State fair's "Dairy Lane" exhibit provides family-friendly consumer education

Grace Connatser
Wisconsin State Farmer
Dairy Lane got a high-tech upgrade with interactive TV videos and games.

Since debuting in 2019, the Dairy Lane exhibit at the Wisconsin State Fair has been aimed at people outside of the dairy industry to teach them more about what dairy farming is all about.

And with a year off from the fair in 2020, that extra time provided opportunities to re-evaluate and revamp what the exhibit looked like and even felt like, with a calf and two dairy goats ready for pets from kids and adults alike. The exhibit also got a high-tech upgrade with multiple screens playing videos and games that the whole family could enjoy while learning about dairy.

Since the fair is in Milwaukee suburb West Allis, Dairy Lane is especially geared towards bringing in people from urban and suburban areas who may not be familiar with agriculture in their own communities. In general, several exhibit onlookers noted that they wanted to know more about where their food comes from, and made sure their kids knew, too.

"The pictures and the display drew my attention," Xochilth Dunn, a mother of three, said. "I said to the kids, 'Come on, let's go see what we find.' It's very important to know (the origin of your food), especially right now when I know there's a lot of shortages."

"I did hear ... one cow could feed a whole family," Dunn's young son Xavier Rodriguez said. "I would love to pet a baby cow."

Morgan McCoy, a mother from the Milwaukee area, said she brought her husband and kids to see the Dairy Lane exhibit because the education is really effective. Her family has gone to the fair every year since their kids were born.

"(We're here) not just because the animals are cute, but we actually talk about beef and dairy and the life cycles, so it's important getting to see everything, not just the product," McCoy said. "We love this part, so every year we ended up spending the most amount of time in this area. ... I do notice that all of this is different from 2019, so I am excited to look around."

A baby calf lays in a pen for kids and adults alike to pet and learn about.

Dave Sattler, husband of JoDee Sattler, who sits on the Wisconsin State Fair Dairy Promotion Board, helped educate exhibit visitors about dairy and tended to the baby calf on display for petting. He said all he wants to do is teach more people about what the Wisconsin dairy industry looks like because misinformation is out there.

"The calves attract people. The kids want to pet the calves, but then that can spur some conversations of how we care for the calves, what they eat, the lifecycle of a dairy animal," Sattler said. "I think it's important to spread the message that we care well for the cattle, that they are treated well. To get the production out of them, they need to be cared for – they aren't abused. We just need to have that connection with the urban and rural people."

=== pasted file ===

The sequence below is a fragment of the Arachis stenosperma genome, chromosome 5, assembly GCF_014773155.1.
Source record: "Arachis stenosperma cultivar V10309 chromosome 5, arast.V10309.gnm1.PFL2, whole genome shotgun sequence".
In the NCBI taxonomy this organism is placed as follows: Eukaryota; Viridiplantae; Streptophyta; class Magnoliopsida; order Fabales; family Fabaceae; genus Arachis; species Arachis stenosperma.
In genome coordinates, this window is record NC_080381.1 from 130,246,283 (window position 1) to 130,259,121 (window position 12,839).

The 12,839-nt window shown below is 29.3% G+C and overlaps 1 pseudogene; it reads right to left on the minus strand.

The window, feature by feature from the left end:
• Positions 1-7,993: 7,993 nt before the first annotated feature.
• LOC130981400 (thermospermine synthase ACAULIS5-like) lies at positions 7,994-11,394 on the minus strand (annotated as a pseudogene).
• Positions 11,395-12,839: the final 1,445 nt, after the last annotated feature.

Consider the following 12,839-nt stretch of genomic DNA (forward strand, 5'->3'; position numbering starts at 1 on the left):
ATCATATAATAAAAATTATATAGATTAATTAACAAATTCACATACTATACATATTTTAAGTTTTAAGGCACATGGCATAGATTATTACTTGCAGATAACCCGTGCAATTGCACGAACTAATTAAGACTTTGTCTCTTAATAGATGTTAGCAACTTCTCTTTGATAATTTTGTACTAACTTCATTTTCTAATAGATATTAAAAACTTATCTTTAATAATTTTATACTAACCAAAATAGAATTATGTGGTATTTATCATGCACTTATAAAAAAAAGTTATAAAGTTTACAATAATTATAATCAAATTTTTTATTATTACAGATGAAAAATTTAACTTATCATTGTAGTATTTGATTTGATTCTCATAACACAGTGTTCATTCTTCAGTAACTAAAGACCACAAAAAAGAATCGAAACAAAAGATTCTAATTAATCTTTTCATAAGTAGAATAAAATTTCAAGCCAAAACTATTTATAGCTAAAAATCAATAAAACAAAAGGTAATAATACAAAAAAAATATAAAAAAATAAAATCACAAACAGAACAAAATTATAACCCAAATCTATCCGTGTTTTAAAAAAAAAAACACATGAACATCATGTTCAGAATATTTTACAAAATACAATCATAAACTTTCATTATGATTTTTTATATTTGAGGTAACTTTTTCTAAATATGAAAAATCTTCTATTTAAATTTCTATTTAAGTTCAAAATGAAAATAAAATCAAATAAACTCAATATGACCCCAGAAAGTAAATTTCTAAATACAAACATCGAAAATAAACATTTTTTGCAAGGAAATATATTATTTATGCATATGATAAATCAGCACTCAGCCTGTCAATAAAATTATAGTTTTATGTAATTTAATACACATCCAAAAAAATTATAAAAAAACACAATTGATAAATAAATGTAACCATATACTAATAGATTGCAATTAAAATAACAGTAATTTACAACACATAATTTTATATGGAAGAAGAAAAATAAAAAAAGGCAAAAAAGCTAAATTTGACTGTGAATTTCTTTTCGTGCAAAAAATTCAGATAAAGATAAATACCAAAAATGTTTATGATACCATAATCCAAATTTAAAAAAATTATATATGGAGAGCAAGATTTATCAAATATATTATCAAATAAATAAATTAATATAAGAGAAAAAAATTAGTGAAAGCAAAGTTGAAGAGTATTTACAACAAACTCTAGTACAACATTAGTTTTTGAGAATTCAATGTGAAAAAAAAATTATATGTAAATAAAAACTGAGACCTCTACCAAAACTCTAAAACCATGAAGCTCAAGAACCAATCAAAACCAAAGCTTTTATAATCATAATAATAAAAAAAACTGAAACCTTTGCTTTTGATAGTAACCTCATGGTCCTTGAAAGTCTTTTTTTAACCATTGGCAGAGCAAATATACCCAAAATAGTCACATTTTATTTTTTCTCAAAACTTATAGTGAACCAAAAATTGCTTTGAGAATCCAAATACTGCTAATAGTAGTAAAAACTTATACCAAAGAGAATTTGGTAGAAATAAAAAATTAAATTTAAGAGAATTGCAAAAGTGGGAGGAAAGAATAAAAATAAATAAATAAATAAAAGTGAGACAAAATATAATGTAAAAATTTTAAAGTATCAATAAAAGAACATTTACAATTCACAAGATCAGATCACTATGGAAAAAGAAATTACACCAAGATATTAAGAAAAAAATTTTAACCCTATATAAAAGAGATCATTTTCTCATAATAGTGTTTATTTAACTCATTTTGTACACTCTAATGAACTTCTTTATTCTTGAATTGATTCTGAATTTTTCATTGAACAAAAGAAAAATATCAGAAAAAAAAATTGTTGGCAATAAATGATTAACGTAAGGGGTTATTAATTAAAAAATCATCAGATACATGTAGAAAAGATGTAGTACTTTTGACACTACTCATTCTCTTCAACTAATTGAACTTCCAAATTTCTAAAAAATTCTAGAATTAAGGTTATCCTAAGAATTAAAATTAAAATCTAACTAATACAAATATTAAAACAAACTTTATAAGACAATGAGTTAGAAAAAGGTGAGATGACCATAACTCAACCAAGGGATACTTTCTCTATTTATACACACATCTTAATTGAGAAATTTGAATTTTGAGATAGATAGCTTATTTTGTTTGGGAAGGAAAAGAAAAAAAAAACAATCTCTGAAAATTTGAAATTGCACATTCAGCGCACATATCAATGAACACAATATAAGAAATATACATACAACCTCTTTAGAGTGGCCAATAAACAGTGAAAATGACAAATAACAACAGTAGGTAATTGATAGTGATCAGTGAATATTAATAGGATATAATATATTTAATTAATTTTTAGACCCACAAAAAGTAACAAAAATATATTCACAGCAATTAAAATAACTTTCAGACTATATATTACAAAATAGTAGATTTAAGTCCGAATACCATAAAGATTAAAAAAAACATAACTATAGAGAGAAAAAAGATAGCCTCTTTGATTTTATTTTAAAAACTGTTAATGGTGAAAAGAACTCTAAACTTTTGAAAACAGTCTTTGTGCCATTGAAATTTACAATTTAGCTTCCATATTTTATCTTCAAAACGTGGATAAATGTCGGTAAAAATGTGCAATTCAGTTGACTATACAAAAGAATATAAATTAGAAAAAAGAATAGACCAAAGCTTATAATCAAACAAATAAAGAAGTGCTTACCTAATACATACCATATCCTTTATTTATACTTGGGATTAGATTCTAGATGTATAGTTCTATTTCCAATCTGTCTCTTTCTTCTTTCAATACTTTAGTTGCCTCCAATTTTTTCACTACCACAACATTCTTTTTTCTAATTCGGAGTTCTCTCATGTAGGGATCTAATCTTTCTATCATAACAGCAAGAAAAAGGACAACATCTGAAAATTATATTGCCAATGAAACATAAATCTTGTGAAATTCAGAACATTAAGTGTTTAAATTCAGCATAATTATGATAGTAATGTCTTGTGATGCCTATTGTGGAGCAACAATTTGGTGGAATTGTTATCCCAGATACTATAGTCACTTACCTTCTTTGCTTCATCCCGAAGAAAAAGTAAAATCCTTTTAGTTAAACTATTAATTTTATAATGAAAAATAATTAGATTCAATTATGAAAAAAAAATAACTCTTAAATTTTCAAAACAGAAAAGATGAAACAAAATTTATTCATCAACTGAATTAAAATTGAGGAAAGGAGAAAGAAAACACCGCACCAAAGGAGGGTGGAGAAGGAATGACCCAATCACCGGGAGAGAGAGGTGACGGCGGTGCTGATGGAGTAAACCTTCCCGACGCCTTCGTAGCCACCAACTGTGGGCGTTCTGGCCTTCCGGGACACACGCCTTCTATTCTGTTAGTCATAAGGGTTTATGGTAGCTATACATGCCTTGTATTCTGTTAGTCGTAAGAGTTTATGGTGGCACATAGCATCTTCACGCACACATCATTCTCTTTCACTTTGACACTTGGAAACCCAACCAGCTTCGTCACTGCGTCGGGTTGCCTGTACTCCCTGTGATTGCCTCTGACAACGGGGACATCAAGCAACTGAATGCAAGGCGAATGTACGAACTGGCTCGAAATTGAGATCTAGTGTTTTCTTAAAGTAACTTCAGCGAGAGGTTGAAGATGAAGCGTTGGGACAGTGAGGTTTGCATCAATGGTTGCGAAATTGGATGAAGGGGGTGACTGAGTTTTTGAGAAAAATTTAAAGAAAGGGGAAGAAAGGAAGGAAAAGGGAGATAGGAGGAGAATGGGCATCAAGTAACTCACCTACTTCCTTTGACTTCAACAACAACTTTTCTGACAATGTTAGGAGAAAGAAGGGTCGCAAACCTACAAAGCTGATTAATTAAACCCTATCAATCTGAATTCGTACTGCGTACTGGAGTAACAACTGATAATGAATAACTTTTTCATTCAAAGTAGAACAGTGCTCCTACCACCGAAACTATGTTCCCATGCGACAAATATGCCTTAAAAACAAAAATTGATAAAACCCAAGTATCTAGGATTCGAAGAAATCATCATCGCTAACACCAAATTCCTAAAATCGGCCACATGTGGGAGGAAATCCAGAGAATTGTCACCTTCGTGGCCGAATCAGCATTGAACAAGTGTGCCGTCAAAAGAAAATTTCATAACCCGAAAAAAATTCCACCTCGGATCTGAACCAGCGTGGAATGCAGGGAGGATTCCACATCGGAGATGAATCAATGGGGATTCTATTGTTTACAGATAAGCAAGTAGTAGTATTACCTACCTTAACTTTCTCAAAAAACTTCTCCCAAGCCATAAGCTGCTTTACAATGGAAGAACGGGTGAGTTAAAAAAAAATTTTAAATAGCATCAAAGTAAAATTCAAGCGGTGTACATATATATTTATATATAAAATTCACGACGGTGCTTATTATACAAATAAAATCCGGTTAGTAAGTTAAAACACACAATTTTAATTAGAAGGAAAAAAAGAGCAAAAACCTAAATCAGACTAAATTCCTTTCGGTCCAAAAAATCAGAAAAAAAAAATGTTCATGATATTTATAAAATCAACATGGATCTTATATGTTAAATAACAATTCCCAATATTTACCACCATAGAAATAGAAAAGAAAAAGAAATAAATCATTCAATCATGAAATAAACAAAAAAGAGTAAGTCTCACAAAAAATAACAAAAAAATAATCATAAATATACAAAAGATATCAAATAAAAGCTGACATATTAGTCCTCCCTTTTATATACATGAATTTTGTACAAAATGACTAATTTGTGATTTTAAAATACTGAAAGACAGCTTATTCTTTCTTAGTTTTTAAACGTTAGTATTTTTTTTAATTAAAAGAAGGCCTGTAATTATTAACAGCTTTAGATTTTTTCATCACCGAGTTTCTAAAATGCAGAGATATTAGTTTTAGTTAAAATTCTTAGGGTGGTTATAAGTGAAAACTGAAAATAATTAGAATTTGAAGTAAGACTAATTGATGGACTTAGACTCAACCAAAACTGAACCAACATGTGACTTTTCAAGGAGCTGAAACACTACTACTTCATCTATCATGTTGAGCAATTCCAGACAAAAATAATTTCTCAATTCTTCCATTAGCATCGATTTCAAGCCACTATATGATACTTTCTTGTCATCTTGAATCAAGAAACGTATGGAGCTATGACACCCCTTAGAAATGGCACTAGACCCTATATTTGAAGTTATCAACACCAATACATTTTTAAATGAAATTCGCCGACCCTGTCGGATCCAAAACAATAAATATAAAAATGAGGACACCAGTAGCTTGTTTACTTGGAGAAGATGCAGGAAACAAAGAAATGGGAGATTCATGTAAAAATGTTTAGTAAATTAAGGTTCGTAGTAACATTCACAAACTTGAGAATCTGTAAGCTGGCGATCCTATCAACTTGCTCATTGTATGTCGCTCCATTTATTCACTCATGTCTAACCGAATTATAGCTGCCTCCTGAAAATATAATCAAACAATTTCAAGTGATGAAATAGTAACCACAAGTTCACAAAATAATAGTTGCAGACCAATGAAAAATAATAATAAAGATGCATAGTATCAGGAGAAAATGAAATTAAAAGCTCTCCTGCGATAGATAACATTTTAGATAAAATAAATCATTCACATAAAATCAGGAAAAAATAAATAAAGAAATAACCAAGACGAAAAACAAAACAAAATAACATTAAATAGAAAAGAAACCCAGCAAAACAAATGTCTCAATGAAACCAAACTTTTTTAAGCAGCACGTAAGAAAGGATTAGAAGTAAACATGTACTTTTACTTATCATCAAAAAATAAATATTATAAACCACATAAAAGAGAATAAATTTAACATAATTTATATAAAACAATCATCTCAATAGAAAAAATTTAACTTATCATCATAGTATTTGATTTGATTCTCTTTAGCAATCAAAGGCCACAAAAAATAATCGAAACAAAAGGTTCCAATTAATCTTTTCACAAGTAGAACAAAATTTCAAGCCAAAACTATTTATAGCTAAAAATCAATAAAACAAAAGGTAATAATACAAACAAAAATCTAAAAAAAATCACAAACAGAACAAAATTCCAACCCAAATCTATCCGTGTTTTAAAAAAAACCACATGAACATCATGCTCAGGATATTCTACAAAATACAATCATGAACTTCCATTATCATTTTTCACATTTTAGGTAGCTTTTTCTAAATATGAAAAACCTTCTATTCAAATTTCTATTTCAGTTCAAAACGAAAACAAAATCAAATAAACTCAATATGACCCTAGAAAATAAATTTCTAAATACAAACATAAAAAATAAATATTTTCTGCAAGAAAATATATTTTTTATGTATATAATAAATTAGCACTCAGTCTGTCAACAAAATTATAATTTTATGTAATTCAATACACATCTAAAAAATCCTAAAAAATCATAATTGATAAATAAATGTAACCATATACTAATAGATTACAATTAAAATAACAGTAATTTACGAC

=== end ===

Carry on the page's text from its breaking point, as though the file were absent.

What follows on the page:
Other exhibits were tended to by Cochrane FFA members Donnie Jo Dittrich, Cecelia Dittrich, Joette Wolfe and Janelle Wolfe. They said they've been fielding questions from simple to complex, helping to dispel dairy misinformation too, and also spread the word about dairy nutrition.

"We've been telling kids about how good milk is for you, and why you should drink it – because it's really good for you," Janelle Wolfe said.

"We've been asking kids simple questions, like what kinds of breeds they know and how much a cow milks, and just trying to educate children about how dairy farms are safe and family farms are more commonly owned than company farms," Cecelia Dittrich said.

A goat munches on some hay at the Dairy Lane exhibit.

They also said the job helps them fulfill their FFA mission in service by helping others learn more about dairy, whether it's a cow or a goat.

"It's kind of been fun learning different stuff. I've never worked dairy goats before, so it's kind of a new thing for me, too," Donnie Jo Dittrich said. "(The kids) always ask, are they pregnant? No, they're not pregnant. They're just eating and getting ready for breeding season. So it's kind of fun to see what they think about the goats and what they don't know."

"It's fun just teaching them and then also us learning it," Joette Wolfe said. "It all just ties into educating the general public about agriculture ... where their food comes from."